For countless anglers, summer means flounder fishing. Some anglers like lots of bites; some wait patiently for the telltale strike of a doormat. Here’s how to find the action you like best.
Flounder are famous saltwater fish. Commonly called the “fish for people who don’t like fish,” flounder are a favorite among restaurant patrons and families gathered in backyards to fry the day’s catch. The great taste of flounder is just one reason that they are consistently among the top fish that show up in surveys of recreational saltwater fishermen.
Flounder fishing is much like lake fishing for largemouth bass, and that may be another reason they are so popular. The same types of fishing gear can be used, and the types of structure that hold largemouth bass are arguably among the most likely to hold flounder. As with largemouth bass, there is even a separation of techniques used to catch a limit of keeper fish as opposed to singling out a trophy from a secret fishing hole.
To catch a limit of flounder, anglers usually think in terms of methodically covering large areas of water in the fishing time they have. While average-sized flounder congregate in specific areas, they are usually scattered about the bottom in small groups or by themselves. Covering some ground and covering it efficiently can pay off in numbers of fish caught.
A prime example is an inlet. Most flounder fishermen start their quest where the current flow is narrowed down at an inlet. The narrow channel creates concentrations of baitfish as well as provides dips, troughs, bars and drop-offs where flounder can wait to ambush prey as it swims by.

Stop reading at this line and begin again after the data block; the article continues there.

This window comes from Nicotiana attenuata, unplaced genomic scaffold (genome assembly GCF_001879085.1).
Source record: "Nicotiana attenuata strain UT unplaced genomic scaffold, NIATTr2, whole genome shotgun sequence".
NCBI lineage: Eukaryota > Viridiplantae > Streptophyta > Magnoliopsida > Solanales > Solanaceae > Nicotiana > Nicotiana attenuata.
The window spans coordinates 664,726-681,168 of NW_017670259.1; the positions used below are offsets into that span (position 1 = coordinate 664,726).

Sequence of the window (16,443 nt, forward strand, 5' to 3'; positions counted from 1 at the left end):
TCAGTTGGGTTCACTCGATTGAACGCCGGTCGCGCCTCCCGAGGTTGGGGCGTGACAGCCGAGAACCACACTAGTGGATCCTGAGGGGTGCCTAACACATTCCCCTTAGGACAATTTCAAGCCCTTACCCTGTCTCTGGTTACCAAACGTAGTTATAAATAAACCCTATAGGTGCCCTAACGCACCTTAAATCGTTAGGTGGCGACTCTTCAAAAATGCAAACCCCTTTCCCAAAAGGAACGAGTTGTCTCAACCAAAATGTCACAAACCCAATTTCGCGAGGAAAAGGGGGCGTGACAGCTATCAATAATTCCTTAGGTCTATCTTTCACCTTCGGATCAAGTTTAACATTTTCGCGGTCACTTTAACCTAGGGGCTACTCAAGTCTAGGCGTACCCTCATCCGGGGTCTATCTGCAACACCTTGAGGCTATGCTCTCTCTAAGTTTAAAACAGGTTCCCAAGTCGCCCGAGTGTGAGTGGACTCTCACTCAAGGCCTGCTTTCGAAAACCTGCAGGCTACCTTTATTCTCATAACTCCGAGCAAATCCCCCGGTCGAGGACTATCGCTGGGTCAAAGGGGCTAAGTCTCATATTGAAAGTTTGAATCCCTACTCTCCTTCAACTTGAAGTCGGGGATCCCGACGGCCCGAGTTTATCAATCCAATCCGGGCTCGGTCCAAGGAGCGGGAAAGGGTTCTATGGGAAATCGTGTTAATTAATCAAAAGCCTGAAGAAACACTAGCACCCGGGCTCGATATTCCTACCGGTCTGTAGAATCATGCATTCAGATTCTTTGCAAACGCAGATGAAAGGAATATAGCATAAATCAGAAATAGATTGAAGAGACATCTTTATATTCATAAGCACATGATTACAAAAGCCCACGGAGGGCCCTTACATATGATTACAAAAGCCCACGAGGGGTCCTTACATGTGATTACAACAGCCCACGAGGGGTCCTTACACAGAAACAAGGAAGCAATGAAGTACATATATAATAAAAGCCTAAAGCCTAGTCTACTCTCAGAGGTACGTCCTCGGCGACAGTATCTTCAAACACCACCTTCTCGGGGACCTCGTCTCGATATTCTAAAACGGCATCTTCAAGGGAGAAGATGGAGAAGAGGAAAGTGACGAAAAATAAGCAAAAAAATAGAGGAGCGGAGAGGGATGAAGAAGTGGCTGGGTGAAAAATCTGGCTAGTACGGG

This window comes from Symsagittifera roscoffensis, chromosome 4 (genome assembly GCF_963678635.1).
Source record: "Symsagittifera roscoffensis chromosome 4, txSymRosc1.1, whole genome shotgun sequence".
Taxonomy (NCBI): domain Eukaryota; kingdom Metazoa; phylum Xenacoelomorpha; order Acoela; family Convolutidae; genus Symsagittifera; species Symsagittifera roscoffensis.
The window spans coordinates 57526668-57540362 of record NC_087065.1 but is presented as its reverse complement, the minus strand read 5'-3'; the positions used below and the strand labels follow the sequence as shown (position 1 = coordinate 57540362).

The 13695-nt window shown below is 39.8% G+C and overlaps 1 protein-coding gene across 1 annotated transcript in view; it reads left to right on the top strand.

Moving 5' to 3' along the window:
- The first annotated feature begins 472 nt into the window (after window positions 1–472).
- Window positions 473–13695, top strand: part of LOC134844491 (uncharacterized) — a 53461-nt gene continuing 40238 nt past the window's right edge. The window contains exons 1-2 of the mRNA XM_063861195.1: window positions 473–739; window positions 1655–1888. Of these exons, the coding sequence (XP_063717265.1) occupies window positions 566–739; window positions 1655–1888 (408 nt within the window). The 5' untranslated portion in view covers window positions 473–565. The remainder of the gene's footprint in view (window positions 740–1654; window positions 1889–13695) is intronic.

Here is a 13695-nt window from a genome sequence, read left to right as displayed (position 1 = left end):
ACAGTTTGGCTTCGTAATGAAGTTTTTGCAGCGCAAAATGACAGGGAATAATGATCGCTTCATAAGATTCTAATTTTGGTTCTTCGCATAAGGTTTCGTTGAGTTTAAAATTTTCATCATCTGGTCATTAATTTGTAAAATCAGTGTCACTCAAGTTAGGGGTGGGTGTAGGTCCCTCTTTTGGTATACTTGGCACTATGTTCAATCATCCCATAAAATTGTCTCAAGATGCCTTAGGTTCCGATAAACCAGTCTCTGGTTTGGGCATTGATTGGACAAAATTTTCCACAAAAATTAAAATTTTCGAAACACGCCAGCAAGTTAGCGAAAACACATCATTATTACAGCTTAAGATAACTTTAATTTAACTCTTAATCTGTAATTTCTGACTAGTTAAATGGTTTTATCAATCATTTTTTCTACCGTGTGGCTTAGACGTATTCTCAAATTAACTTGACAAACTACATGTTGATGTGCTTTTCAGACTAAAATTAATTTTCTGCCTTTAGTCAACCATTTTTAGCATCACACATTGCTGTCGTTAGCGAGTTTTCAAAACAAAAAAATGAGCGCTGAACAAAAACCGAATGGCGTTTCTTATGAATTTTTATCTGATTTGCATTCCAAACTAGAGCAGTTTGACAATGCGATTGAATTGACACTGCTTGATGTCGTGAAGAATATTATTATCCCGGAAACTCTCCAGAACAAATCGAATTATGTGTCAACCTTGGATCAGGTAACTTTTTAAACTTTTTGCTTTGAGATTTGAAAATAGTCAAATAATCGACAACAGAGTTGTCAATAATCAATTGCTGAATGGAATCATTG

The current flow through inlets and the boat traffic combine to make anchoring a secondary choice for catching flounder. Most anglers use drifting tactics to take advantage of current flow.
The best fishing usually occurs on rising tide at an inlet. Fish head out to the ocean side of an inlet as the tide falls. The rising tide brings them back inside, following the same tidal migration pattern of baitfish.
Anglers use a variety of drifting rigs, depending upon regional tastes and bottom conditions. The standard flounder rig consists of an egg sinker weighing anywhere from 1 to 3 ounces (depending upon current flow and water depth), a swivel, a leader and a wide-bend hook. Also called a sliding sinker, fish-finder or Carolina rig, variations include the addition of spinner blades, skirts, colored beads and different hook styles. For cloudy-water conditions anglers use a dropper rig with the sinker at the bottom and one or more hooks tied above the sinker. The sinker tickles the bottom while the hooks ride high enough for a flounder to spot them. Another advantage of the dropper rig is that if the sinker becomes hung, the angler can break the leader without losing the hook or hooks tied to the line.